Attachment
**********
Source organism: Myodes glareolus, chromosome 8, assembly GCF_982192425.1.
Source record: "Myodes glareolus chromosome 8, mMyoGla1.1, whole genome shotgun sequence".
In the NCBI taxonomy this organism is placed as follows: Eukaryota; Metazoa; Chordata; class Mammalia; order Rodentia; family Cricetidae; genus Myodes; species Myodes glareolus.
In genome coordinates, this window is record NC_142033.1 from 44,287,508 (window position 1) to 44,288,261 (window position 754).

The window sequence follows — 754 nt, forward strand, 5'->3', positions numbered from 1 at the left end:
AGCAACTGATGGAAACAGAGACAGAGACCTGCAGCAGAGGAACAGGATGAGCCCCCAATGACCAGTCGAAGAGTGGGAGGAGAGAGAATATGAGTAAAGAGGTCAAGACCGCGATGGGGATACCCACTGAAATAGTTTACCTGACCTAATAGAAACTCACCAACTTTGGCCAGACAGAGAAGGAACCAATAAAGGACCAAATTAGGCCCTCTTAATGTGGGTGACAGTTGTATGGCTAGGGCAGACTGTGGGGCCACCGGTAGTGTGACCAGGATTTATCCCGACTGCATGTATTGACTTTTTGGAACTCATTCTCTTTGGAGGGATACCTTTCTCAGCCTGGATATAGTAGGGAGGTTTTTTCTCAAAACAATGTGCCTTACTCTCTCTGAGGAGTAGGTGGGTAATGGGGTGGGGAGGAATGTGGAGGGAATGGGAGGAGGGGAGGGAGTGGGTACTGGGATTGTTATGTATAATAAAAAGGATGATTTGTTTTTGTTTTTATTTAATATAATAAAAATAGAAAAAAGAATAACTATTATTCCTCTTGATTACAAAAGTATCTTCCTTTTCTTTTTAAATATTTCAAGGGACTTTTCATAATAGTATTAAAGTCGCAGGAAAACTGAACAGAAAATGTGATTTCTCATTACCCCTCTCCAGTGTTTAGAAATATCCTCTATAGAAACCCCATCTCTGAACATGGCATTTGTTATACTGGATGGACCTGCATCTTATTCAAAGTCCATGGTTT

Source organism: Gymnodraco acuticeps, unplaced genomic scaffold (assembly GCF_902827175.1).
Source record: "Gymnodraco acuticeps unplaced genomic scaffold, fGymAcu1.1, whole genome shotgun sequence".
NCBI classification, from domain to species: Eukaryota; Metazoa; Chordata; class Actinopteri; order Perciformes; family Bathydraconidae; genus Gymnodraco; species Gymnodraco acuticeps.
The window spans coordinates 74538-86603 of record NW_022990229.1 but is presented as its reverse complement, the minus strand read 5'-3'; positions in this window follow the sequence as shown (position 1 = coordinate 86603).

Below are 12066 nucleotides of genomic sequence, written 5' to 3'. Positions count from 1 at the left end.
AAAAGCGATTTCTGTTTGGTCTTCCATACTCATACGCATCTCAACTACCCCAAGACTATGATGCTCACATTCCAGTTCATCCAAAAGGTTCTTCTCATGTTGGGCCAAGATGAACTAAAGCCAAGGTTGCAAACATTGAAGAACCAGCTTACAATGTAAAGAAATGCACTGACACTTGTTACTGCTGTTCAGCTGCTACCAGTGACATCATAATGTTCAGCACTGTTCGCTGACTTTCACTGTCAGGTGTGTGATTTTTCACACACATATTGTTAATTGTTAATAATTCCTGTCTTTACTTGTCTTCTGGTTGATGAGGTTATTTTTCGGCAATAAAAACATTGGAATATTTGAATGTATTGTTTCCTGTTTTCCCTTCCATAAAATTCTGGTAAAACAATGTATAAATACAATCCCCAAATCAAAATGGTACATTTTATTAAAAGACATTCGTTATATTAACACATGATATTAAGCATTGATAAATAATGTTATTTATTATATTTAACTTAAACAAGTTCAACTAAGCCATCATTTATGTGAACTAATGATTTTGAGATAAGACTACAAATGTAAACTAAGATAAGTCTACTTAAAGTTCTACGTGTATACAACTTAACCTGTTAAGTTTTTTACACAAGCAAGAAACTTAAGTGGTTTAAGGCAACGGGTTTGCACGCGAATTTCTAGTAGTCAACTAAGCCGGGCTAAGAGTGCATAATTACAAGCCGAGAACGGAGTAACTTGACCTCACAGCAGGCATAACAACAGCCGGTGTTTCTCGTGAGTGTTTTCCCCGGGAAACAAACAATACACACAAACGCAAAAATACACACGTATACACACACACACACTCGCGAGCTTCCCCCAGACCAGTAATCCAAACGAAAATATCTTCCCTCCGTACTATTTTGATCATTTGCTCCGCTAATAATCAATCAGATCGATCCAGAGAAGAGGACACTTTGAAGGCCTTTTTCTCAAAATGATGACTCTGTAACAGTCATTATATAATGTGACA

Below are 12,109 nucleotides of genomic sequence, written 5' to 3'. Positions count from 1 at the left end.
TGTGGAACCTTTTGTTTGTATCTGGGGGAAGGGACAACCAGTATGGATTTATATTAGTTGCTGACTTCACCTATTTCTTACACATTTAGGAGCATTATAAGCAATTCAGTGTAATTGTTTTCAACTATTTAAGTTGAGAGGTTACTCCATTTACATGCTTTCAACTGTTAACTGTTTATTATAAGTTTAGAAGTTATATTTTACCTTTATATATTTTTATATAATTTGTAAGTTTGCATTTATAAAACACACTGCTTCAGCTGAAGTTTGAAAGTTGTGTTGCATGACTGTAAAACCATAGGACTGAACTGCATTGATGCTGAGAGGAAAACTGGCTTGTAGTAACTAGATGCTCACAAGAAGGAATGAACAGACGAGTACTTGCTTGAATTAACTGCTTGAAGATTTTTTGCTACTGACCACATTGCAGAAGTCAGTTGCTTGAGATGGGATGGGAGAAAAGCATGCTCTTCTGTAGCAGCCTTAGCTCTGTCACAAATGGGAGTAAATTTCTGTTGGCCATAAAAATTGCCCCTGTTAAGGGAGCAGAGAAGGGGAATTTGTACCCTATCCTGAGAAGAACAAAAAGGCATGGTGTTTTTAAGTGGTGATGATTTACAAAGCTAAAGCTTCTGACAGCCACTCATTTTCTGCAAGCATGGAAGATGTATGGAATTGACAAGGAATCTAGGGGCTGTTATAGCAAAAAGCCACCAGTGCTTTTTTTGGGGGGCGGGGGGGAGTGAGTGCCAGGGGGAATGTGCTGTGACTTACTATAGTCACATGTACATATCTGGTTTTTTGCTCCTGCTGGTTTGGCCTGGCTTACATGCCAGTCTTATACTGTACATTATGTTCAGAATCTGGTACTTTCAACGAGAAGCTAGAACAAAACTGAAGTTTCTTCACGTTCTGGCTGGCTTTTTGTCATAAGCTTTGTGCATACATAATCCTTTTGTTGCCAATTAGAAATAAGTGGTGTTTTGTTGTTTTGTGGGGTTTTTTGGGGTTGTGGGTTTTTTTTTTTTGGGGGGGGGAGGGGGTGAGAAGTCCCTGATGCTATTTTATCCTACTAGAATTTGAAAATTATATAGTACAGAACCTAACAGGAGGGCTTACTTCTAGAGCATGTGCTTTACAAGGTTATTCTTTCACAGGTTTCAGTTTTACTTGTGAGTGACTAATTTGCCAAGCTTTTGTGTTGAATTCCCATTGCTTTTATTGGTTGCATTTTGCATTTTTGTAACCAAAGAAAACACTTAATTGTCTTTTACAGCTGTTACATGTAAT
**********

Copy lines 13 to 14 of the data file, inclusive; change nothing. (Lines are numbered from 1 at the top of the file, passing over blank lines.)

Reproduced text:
Below are 12,109 nucleotides of genomic sequence, written 5' to 3'. Positions count from 1 at the left end.
TGTGGAACCTTTTGTTTGTATCTGGGGGAAGGGACAACCAGTATGGATTTATATTAGTTGCTGACTTCACCTATTTCTTACACATTTAGGAGCATTATAAGCAATTCAGTGTAATTGTTTTCAACTATTTAAGTTGAGAGGTTACTCCATTTACATGCTTTCAACTGTTAACTGTTTATTATAAGTTTAGAAGTTATATTTTACCTTTATATATTTTTATATAATTTGTAAGTTTGCATTTATAAAACACACTGCTTCAGCTGAAGTTTGAAAGTTGTGTTGCATGACTGTAAAACCATAGGACTGAACTGCATTGATGCTGAGAGGAAAACTGGCTTGTAGTAACTAGATGCTCACAAGAAGGAATGAACAGACGAGTACTTGCTTGAATTAACTGCTTGAAGATTTTTTGCTACTGACCACATTGCAGAAGTCAGTTGCTTGAGATGGGATGGGAGAAAAGCATGCTCTTCTGTAGCAGCCTTAGCTCTGTCACAAATGGGAGTAAATTTCTGTTGGCCATAAAAATTGCCCCTGTTAAGGGAGCAGAGAAGGGGAATTTGTACCCTATCCTGAGAAGAACAAAAAGGCATGGTGTTTTTAAGTGGTGATGATTTACAAAGCTAAAGCTTCTGACAGCCACTCATTTTCTGCAAGCATGGAAGATGTATGGAATTGACAAGGAATCTAGGGGCTGTTATAGCAAAAAGCCACCAGTGCTTTTTTTGGGGGGCGGGGGGGAGTGAGTGCCAGGGGGAATGTGCTGTGACTTACTATAGTCACATGTACATATCTGGTTTTTTGCTCCTGCTGGTTTGGCCTGGCTTACATGCCAGTCTTATACTGTACATTATGTTCAGAATCTGGTACTTTCAACGAGAAGCTAGAACAAAACTGAAGTTTCTTCACGTTCTGGCTGGCTTTTTGTCATAAGCTTTGTGCATACATAATCCTTTTGTTGCCAATTAGAAATAAGTGGTGTTTTGTTGTTTTGTGGGGTTTTTTGGGGTTGTGGGTTTTTTTTTTTTGGGGGGGGGAGGGGGTGAGAAGTCCCTGATGCTATTTTATCCTACTAGAATTTGAAAATTATATAGTACAGAACCTAACAGGAGGGCTTACTTCTAGAGCATGTGCTTTACAAGGTTATTCTTTCACAGGTTTCAGTTTTACTTGTGAGTGACTAATTTGCCAAGCTTTTGTGTTGAATTCCCATTGCTTTTATTGGTTGCATTTTGCATTTTTGTAACCAAAGAAAACACTTAATTGTCTTTTACAGCTGTTACATGTAAT